At the passing, in February 2001, of Chalcedon’s founder and my father, R. J. Rushdoony, there was debate both within and without the foundation about the course that it should follow.
Dr. R. J. Rushdoony and the Chalcedon Foundation he launched in 1965 have continued to exert an influence on mathematicians and scientists. Rushdoony focused primarily on the philosophy of science, the intellectual underpinnings upon which the various modern thought edifices have been erected under the aegis of rationalistic humanism.
When we think of Dr. Rushdoony’s impact on Christian education, we might think first of his courtroom testimony on behalf of Christian schools and homeschools.
“We depersonalize the world; we find it easier to treat people impersonally. We speak of ‘labor’ problems and ‘management’ problems, when we should be talking about people created in God’s image. To do so, i.e., to see them as people, gives a religious dimension to the situation, not a scientific one. It requires us to view economics from a Biblical perspective, and to see all of life as God requires us to see it. We have devalued life and people, and we need again to see all things in terms of the Lord and His law-word.”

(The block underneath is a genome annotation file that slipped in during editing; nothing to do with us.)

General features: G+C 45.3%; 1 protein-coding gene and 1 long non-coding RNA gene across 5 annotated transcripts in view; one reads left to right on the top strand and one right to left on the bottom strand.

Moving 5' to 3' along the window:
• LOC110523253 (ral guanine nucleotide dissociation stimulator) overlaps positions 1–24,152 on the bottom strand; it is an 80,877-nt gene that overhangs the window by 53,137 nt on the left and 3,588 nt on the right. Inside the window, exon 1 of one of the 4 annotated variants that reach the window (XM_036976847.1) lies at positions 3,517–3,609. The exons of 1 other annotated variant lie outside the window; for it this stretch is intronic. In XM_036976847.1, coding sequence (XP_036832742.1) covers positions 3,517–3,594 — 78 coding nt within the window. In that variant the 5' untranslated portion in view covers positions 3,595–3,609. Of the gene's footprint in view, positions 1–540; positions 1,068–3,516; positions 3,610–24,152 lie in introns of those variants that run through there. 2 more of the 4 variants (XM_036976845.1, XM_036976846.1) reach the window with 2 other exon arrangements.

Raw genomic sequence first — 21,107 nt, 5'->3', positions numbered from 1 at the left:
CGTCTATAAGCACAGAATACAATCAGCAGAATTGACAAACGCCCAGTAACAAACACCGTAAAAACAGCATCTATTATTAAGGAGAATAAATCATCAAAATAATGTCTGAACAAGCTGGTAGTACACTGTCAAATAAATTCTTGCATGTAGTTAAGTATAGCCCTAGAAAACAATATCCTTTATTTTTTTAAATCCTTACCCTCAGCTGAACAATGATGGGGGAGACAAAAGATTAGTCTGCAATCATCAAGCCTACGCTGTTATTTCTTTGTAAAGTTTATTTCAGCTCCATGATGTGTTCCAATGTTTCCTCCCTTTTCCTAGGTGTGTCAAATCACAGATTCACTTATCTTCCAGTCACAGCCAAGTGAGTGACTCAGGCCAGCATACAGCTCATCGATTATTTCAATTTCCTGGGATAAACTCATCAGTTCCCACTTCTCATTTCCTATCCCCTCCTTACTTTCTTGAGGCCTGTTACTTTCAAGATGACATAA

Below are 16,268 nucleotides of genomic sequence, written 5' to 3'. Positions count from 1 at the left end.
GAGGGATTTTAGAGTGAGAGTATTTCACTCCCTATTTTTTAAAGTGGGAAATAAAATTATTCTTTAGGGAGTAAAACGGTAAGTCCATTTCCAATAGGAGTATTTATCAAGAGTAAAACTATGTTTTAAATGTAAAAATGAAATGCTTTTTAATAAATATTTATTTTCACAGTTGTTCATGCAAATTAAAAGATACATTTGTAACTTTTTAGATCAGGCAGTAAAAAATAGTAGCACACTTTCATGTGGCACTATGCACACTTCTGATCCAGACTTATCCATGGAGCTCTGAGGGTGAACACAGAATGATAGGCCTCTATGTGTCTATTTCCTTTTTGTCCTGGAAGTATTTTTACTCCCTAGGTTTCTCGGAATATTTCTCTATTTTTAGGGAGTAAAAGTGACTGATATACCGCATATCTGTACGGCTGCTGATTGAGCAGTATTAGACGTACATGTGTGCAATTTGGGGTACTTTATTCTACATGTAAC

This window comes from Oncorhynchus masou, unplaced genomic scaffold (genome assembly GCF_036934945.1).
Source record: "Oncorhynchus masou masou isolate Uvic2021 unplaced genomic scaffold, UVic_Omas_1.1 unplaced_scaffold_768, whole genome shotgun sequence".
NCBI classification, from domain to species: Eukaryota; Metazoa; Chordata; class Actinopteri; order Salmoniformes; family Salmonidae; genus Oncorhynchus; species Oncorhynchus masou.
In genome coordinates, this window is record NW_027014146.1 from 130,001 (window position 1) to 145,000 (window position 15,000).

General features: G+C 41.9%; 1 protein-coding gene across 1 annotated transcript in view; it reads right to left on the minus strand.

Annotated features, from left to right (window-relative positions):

There is an exchange of dialogue from G. K. Chesterton’s Father Brown detective series that highlights the Rushdoony approach to faith and life. A doctor says to Father Brown, “I’m a practical man and I don’t bother much about religion and philosophy.” To which Father Brown immediately responds, “You’ll never be a practical man till you do.”
In November 1969, distinguished Harvard professor George Williams wrote to his old friend Rousas Rushdoony...Williams and Rushdoony had a long history. They had known each other at Berkeley, while Rushdoony was a student and Williams a professor at a neighboring Unitarian seminary, and Rushdoony considered him an intellectual mentor.
Postmillennialism. The eschatology that taught that the entire world would be converted to Christ prior to His return in glory and the ushering in of eternity. The view that treated the Great Commission as being greater than the span of man’s enfeebled imagination. The idea that Jesus Christ would one day literally be the Savior of the World (John 4:42) by having drawn all men unto Himself (John 12:32).
R. J. Rushdoony’s central impact on the Biblical family involved his unabashed declaration that as God’s basic institution, the Biblical family is the primary force in the fulfillment of the dominion mandate and the Great Commission.